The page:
View Full Version : Information please

08-29-2007, 06:31 PM
Hi everyone I was buyying crikets for my reptilesand saw sugar gliders!!!!!I was wondering how much work are sugar gliders and can they be VERY expensive??Just before I bring it up to my parents.

Any info is apreciated,

08-29-2007, 07:07 PM
In my search for a new critter, I read up a lot on Sugar Gliders. I'm not an expert by any means, but from what I've read, Suger Gliders are very needy. They need at least three hours of out of cage time (and as they are nocturnal, generally in the evening), but if you have time during the day they would love to ride around in a bonding pouch.
They also do better in pairs as they are social animals (like rats or ferrets :) ).

They are an "exotic" animal, so they do require a special diet. They need a medium to large cage to have room to run around in. I would imagine they would be on the more expensive side of a smaller animal just because of their diet, cage, toys, etc. Not to mention the price for just the SG.

Here are some links:
General Info (http://www.animalsexotique.com/sugargliders.html)
General Info 2 (http://exoticpets.about.com/cs/sugargliders/a/sgaspets.htm)
Is the Sugar Glider for me? (http://www.sugargliders.org/modules.php?name=News&file=article&sid=39) - VERY good link and is what made me decide AGAINST getting a Sugar Glider.

08-29-2007, 07:42 PM
The most cheap price you can get one for is about $200.

They need a LARGE cage with small bars so they can't escape (Which there pro's at). They have a life span from 15 to 20 years old, they need at least 2 to 4 hours of playtime with there fellow human to keep them happy, which means you would be staying up from about 10 at night till 1 to 2 in the mourning unless you build a HUGE avairy type of cage and have a pair of sugar gliders, this way when your not playing with them they'll have each other. Toys are also needed for your sugar glider to keep them happy.

They eat a speacail smelly diet, a sugar glider will want to make there home smell like themself which means they will spray a scent around the room including on the furniture, floor, beds, clothes ect... there also not potty trained so you'll have some extra washing to do! They need to eat meal worms, you'll have to chop off the heads of the meal worms if there not frozen long enough as they can come back to life biting the sugar glider back. They'll also need a monthly pinky (Baby mouse) at least once a month, hopefuly your sugar glider will take them dead, if not they'll be ripping baby mice apart ALIVE. A sugar glider is a HUGE step for an excotic pet, ALLOT of work and it's 15 to 20 years of work and love, honestly I love them but I'll stick with birds for now. I would advice anyone to THINK before even considering a sugar glider as a pet.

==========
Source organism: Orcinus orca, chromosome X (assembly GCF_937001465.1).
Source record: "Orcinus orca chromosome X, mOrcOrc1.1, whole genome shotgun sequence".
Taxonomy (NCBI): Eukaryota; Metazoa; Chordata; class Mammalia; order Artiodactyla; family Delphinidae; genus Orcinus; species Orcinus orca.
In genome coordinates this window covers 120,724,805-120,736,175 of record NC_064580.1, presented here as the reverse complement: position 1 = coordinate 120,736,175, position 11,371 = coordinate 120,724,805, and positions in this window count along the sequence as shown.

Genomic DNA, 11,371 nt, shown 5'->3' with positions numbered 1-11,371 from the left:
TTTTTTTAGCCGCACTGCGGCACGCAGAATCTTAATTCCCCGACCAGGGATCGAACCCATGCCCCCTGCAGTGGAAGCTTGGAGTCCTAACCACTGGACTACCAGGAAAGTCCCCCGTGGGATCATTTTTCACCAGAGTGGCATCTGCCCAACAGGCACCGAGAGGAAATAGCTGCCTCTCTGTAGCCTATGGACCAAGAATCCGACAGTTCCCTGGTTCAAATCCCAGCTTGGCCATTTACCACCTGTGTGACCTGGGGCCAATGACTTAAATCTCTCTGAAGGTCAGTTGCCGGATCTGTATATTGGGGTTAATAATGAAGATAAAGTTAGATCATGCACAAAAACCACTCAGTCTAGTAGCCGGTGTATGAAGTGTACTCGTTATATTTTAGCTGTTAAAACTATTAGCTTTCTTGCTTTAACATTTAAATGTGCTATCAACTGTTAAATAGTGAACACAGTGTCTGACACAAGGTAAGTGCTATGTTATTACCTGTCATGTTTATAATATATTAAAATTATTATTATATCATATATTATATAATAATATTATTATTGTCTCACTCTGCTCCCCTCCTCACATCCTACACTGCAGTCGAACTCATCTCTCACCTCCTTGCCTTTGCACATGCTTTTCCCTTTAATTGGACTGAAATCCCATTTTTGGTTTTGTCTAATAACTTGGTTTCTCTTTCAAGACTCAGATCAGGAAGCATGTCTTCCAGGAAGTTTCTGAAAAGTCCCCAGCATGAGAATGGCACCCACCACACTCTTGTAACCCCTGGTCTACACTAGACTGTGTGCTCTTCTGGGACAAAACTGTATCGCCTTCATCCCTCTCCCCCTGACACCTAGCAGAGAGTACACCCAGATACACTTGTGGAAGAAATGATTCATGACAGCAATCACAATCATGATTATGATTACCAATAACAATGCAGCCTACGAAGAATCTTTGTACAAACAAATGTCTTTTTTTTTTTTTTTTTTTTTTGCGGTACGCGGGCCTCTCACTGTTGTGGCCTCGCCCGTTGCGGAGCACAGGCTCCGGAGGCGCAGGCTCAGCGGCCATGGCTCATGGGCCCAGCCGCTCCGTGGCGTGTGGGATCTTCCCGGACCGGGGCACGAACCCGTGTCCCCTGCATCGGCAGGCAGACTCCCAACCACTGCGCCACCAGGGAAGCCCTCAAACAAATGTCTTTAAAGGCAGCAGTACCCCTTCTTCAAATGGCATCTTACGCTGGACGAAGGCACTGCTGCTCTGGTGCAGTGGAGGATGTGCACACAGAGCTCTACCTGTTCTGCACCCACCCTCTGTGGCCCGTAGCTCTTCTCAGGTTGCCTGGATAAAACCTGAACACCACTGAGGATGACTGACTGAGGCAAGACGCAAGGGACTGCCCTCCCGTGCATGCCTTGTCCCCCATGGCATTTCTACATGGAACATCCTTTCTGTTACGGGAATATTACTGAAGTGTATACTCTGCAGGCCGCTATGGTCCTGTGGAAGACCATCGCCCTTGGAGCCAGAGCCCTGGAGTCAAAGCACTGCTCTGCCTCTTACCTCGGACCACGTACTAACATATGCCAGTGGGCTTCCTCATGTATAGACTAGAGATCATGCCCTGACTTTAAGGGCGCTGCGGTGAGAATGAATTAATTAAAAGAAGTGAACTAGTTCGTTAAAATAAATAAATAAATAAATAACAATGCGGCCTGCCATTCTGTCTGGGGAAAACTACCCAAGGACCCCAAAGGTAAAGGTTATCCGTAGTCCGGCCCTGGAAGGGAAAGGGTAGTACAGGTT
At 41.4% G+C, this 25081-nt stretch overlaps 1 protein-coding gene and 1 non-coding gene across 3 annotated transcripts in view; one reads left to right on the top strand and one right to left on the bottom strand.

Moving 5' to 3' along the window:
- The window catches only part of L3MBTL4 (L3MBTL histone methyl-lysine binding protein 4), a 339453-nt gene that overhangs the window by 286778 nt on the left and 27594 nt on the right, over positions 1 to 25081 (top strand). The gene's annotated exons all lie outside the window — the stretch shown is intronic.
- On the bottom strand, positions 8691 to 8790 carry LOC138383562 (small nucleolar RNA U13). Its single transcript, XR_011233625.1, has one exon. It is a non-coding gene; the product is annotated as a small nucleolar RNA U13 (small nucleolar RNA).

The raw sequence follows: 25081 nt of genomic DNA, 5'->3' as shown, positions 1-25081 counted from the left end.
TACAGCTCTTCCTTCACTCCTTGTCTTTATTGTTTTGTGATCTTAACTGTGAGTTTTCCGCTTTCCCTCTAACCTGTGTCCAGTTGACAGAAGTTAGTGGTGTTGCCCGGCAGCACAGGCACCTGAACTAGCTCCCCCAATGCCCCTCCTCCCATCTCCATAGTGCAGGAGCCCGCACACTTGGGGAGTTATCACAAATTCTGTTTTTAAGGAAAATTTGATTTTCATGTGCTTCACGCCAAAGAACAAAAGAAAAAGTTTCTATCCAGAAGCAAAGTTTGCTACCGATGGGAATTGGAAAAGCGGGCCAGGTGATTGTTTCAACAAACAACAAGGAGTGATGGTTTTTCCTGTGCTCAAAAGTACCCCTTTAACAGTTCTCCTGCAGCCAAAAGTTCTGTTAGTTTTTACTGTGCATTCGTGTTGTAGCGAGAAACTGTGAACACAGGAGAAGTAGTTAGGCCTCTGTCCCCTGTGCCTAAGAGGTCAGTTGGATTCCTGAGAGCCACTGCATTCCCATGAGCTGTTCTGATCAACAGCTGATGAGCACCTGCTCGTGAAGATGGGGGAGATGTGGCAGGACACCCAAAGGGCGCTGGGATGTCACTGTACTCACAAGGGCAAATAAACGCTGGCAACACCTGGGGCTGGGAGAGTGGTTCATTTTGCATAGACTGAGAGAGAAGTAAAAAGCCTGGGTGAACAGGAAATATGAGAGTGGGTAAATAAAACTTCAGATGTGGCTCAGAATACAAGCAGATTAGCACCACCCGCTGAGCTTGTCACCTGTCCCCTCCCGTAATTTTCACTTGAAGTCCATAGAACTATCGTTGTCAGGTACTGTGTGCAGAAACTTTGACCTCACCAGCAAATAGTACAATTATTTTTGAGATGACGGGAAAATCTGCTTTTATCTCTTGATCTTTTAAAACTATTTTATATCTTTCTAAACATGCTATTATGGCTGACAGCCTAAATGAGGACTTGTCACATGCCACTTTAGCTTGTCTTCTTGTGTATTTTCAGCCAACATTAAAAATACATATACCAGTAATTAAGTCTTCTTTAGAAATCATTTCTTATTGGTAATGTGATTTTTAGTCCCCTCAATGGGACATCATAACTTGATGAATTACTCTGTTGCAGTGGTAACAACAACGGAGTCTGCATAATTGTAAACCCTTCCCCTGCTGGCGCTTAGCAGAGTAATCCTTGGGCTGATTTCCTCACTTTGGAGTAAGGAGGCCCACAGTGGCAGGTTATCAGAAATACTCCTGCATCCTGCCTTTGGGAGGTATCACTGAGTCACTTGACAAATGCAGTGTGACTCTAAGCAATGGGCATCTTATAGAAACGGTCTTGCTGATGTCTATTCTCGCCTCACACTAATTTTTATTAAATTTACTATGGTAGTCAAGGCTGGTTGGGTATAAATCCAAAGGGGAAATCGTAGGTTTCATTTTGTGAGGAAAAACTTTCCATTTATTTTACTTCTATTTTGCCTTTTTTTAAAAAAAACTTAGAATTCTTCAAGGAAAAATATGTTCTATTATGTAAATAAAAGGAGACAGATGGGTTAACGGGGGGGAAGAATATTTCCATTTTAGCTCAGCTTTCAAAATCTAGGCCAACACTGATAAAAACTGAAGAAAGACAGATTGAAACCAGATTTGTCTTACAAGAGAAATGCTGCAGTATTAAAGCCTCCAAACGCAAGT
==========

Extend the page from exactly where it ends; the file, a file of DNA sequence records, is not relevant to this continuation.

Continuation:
08-29-2007, 07:47 PM
I read up on them and decide I have school and can not be up untill 1 or 2 in the morning so I am reseaching guinniea pigs and rabits if anyone has info on them that would also be great!!


08-29-2007, 08:03 PM
I'm bored so I'll just keep on typing lol,

I know about rabbits,

They have a life span from 10 to 20 years old, they need a long cage rather than a square shape, they need a diet of good healthy rabbits pellets and timothy hay also don't forget clean water every day. Rabbits also enjoy carrots, apples and other safe foods, a good breed is a lop or a very soft and beautiful Rex altho there are many more breeds. Rabbits can make one of the best pets in the world, they love to play and snuggle with there owners (Most of them anyway depending in the breed). Rabbits can go for outdoor walks wearing a safe harness with there fellow humans in safe areas.

When buying a rabbit make sure the eyes are clear, there's no poop sticking to it's butt, the breathing is good and it's very active and does not mind being petted by you. Rabbits can also enjoy treats that you can buy from pet shops but not too many so your bunny does not get fat lol. To keep your rabbit tame you should get it fixed at 6 months old because if you don't it can start to bite, spray and poop all over... oh I forgot to mention these smart animals are potty trained by nature so it's a very clean pet! :)

Hope this helps.

08-29-2007, 09:02 PM